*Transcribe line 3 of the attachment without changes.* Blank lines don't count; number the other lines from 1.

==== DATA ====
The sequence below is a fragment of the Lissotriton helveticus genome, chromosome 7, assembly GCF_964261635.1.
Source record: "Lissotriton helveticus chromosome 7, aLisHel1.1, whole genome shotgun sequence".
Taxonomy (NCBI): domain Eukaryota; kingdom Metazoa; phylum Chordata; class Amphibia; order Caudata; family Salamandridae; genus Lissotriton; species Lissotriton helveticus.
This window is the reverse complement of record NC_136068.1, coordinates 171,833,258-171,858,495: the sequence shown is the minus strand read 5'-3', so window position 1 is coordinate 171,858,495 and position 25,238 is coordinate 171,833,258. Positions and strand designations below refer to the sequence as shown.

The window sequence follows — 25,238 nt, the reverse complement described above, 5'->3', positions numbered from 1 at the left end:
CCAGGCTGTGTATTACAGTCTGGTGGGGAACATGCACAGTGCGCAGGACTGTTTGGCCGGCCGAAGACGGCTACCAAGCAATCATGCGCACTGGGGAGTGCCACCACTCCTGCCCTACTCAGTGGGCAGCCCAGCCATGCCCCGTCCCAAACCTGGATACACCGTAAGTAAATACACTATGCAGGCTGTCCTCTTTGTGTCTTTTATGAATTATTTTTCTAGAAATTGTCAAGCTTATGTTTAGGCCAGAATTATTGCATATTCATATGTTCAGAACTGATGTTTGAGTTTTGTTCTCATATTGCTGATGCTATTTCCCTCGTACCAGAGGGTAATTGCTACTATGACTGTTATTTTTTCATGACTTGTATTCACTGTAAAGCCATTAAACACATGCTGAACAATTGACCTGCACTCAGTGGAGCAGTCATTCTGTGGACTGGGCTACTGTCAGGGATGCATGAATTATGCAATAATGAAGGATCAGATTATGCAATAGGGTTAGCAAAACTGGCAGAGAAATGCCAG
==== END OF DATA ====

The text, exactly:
Taxonomy (NCBI): domain Eukaryota; kingdom Metazoa; phylum Chordata; class Amphibia; order Caudata; family Salamandridae; genus Lissotriton; species Lissotriton helveticus.